Richard Hobbs thinks, based on an oblique and unclear remark in Italian army supply documents, that these guns were intended for Italian troops operating on the Russian front, and he thus calls this sub-model the Moschetto M38 TS Russi (Russian); but this appears to be a naming after the fact (unless further Italian sources be discovered). Others disagree, based e.g. on the argument that the term "Fucili Russi 8mm" could as well and even more literally refer to two not uncommon RUSSIAN World War I bounty weapons: to the Austrian-captured Mosin-Nagants converted to 8 x 50 R Steyr and to the German-captured Mosin-Nagants converted to 8 x 57 IS. Besides, the Italian armed forces had enormous stocks of original Austrian M1895 rifles and carbines, and also used them in WW II. These critics identify those Moschetti either as post-war conversions done for Egypt, some of which were captured by Israel, or as direct war aid deliveries to Israel.
The most likely conclusion is therefore that at least two, maybe three different Carcano types in 8x57 IS exist; their history still remains somewhat unclear until now.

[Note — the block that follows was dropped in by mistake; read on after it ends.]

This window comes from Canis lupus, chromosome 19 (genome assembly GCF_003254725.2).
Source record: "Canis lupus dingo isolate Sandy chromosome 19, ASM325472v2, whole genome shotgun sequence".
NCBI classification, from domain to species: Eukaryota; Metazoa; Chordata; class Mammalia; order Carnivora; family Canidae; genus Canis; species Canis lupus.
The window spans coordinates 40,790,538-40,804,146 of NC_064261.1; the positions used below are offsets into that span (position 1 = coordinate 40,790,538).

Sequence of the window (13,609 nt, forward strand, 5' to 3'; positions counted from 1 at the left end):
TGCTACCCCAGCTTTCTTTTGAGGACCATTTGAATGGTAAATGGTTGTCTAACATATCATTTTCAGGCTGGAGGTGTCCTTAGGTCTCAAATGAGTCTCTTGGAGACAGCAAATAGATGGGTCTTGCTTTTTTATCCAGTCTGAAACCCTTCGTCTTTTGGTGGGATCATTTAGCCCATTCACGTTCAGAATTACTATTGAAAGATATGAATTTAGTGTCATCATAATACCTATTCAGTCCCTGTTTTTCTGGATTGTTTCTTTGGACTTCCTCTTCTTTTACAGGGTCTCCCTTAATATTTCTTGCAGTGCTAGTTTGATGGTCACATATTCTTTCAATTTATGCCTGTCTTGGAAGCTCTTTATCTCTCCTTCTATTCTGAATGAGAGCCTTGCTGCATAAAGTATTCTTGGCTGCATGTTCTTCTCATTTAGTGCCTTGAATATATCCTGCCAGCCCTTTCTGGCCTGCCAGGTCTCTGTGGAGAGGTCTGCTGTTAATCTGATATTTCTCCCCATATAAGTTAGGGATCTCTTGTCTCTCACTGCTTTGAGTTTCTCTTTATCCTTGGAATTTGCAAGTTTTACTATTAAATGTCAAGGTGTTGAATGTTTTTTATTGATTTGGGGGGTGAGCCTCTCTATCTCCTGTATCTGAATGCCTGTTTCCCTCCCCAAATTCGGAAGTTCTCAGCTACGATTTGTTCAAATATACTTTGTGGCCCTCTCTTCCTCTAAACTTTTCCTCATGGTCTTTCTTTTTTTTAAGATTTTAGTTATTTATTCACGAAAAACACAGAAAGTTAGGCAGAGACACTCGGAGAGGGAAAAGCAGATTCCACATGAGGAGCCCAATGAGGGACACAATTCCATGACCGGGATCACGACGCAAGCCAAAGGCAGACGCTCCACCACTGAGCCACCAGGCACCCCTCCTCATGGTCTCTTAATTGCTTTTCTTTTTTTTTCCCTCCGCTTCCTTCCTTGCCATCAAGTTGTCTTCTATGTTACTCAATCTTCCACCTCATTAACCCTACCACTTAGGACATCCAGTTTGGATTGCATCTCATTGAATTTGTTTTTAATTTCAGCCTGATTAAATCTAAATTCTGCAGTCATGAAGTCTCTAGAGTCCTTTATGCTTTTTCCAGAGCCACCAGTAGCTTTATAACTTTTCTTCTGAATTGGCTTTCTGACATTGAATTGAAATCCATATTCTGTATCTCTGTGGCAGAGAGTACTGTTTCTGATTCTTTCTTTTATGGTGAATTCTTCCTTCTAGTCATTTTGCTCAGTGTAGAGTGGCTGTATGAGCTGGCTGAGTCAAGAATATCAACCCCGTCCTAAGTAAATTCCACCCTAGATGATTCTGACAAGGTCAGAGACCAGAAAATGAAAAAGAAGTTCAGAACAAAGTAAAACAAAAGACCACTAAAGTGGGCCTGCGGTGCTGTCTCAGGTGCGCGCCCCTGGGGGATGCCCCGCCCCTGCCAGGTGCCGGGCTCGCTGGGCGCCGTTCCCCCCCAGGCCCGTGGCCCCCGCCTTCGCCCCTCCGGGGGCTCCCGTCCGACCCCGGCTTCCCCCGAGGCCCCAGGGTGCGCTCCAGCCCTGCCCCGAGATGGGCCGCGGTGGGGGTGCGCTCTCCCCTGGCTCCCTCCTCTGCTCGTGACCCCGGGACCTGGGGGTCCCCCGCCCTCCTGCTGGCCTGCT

For those of you who are challenged by the Italian language, the table below is a translation of the model/variant nomenclature:
Carcano Variants
Italian English
Modello Model
Fucile Rifle
Fucile Corto Short Rifle
Moschetto Cavalleria (Cav.) Cavalry Carbine
Moschetto Truppe Speciale (T.S) Special Troop Carbine
Typo I Type I
Tromboni Launchi Bombe Bomb Launching Horn
(Grenade Launcher)


As previously mentioned, the Carcano rifle was produced in 4 calibers, and also "typically" found in a 5th caliber: The caliber of a Carcano, actually just the bore diameter, can be found imprinted either on the Mod. 38 and Mod. 91/38 fixed rear sight, or as a later proof mark on the barrel's muzzle end (United Kingdom proof) or breech end (German proof). In the case of 7,35x51 Carcano chambered guns, the left side of the buttstock should also be imprinted with a large-lettered "CAL. 7,35", unless the gun has been re-fitted with a M91/38 stock.